Vitamins are essential compounds obtained through diet that are necessary for normal development and function in an organism. One of the most important vitamins for human physiology is vitamin A, a group of retinoid compounds and carotenoids, which generally function as a mediator for cell growth, differentiation, immunity, and embryonic development, as well as serving as a key component in the phototransduction cycle in the vertebrate retina. For humans, vitamin A is obtained through the diet, where provitamin A carotenoids such as β-carotene from plants or preformed vitamin A such as retinyl esters from animal sources are absorbed into the body via the small intestine and converted into all-trans retinol within the intestinal enterocytes. Specifically, once absorbed, carotenoids are cleaved by carotenoid cleavage oxygenases (CCOs), such as Beta-carotene 15,15’-monooxygenase (BCO1), to produce all-trans retinal that subsequently gets converted into all-trans retinol. CRBP2 bound retinol is then converted into retinyl esters (REs) by the enzyme lecithin retinol acyltransferase (LRAT) in the endoplasmic reticulum, which is then packaged into chylomicrons and sent into the bloodstream for storage in hepatic stellate cells in the liver or for functional use in peripheral tissues such as the retina. All-trans retinol also travels through the bloodstream bound to retinol binding protein 4 (RBP4), where it enters cells with the assistance of the transmembrane transporters, stimulated by retinoic acid 6 (STRA6) in peripheral tissues or retinol binding protein 4 receptor 2 (RBPR2) in systemic tissues (e.g., in the retina and the liver, respectively). Much is known about the intake, metabolism, storage, and function of vitamin A compounds, especially with regard to its impact on eye development and visual function in the retinoid cycle. However, there is much to learn about the role of vitamin A as a transcription factor in development and cell growth, as well as how peripheral cells signal hepatocytes to secrete all-trans retinol into the blood for peripheral cell use. This article aims to review literature regarding the major known pathways of vitamin A intake from dietary sources into hepatocytes, vitamin A excretion by hepatocytes, as well as vitamin A usage within the retinoid cycle in the RPE and retina to provide insight on future directions of novel membrane transporters for vitamin A in retinal cell physiology and visual function.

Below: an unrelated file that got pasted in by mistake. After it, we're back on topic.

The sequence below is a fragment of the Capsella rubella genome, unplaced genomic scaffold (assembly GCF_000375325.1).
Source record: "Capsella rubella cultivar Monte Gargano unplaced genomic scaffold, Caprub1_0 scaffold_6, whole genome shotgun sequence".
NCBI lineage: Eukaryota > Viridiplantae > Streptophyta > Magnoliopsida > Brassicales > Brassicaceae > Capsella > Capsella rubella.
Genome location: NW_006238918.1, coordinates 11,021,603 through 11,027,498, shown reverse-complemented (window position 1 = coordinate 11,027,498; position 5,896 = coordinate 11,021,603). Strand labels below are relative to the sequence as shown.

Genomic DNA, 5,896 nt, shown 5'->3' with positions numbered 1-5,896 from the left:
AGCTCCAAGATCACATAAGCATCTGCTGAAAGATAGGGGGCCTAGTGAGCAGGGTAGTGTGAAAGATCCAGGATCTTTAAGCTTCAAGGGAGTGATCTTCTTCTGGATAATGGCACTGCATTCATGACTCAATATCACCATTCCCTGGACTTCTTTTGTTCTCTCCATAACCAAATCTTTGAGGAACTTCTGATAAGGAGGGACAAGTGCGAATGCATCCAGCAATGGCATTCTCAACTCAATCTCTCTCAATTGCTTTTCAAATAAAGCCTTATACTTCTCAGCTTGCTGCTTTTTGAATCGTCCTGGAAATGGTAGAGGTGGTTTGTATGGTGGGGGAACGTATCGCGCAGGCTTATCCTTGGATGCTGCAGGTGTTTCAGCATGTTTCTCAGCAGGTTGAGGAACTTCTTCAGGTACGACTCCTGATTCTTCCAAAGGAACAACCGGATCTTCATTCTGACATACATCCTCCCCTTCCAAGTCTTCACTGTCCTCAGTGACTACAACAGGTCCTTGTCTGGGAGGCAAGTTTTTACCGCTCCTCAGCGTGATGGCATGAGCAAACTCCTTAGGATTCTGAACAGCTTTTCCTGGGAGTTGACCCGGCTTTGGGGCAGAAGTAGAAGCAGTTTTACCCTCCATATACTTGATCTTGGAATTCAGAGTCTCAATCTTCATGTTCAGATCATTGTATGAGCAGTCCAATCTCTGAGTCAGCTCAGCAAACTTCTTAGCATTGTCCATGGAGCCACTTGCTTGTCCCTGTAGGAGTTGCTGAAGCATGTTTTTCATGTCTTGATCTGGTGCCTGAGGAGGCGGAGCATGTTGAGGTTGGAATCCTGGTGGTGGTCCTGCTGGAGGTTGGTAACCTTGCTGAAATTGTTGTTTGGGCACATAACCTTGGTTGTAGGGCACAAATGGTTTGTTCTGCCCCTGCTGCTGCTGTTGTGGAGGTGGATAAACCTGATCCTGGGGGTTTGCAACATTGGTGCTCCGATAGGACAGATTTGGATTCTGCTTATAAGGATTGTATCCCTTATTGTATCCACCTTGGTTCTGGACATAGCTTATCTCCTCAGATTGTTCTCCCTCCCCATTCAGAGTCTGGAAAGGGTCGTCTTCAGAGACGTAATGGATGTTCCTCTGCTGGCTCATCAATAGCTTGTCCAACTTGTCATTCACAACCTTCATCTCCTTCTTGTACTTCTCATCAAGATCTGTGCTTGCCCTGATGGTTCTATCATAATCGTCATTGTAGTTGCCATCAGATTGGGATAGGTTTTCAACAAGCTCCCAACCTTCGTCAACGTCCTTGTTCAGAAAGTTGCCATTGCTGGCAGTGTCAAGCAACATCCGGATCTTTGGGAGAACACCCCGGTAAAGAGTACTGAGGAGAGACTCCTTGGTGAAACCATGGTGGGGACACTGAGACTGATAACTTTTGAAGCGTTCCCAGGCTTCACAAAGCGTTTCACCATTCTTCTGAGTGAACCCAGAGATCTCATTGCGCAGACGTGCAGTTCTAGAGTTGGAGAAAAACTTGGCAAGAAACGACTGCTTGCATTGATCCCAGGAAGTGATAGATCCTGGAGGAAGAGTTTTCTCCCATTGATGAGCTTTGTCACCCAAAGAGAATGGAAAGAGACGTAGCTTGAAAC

|Original language||English (US)|
|State||Published - Nov 2021|
Bibliographical noteFunding Information:
Author Contributions: Conceptualization, G.P.L. and R.R.; methodology, G.P.L.; software, R.R.; validation, N.M.A., M.L., R.R. and G.P.L.; formal analysis, R.R. and G.P.L.; investigation, G.P.L., N.M.A., R.R. and M.L.; resources, G.P.L.; data curation, G.P.L. and R.R.; writing—original draft preparation, G.P.L., N.M.A. and M.L.; writing—review and editing, G.P.L., N.M.A. and M.L.; visualization, G.P.L. and R.R.; supervision, G.P.L. and R.R.; project administration, G.P.L.; funding ac-qaundisiRti.oRn.;, sGu.pPe.Lrv. iAsilol na,uGth.Po.rLs. haanvdeR re.Ra.d; parnodje acgt raedemd itnoi stthreatpiounb,liGsh.Pe.Ld. ;vfeurnsidoinn gofa tchqeu misiatinouns,cGri.pPt.L. . All authors have read and agreed to the published version of the manuscript. Funding: This work was supported by the National Institute of Health-National Eye Institute (NIH-NFuEnI)dginragn: tsT Rhi2s1EwYo0r2k50w3a4s asnudp Rp0o1rEteYd03b0y88th9 etoNGa.tPio.Ln.a l Institute of Health-National Eye Institute (NIH-NEI) grants R21EY025034 and R01EY030889 to G.P.L. Institutional Review Board Statement: Not applicable. Institutional Review Board Statement: Not applicable. Informed Consent Statement: Not applicable. Informed Consent Statement: Not applicable. Data Availability Statement: Not applicable. Data Availability Statement: Not applicable.
© 2021 by the authorsLicensee MDPI, Basel, Switzerland.
- All-trans retinol
- Retinol-binding proteins
- Retinyl esters
- Visual function
- Vitamin A transporters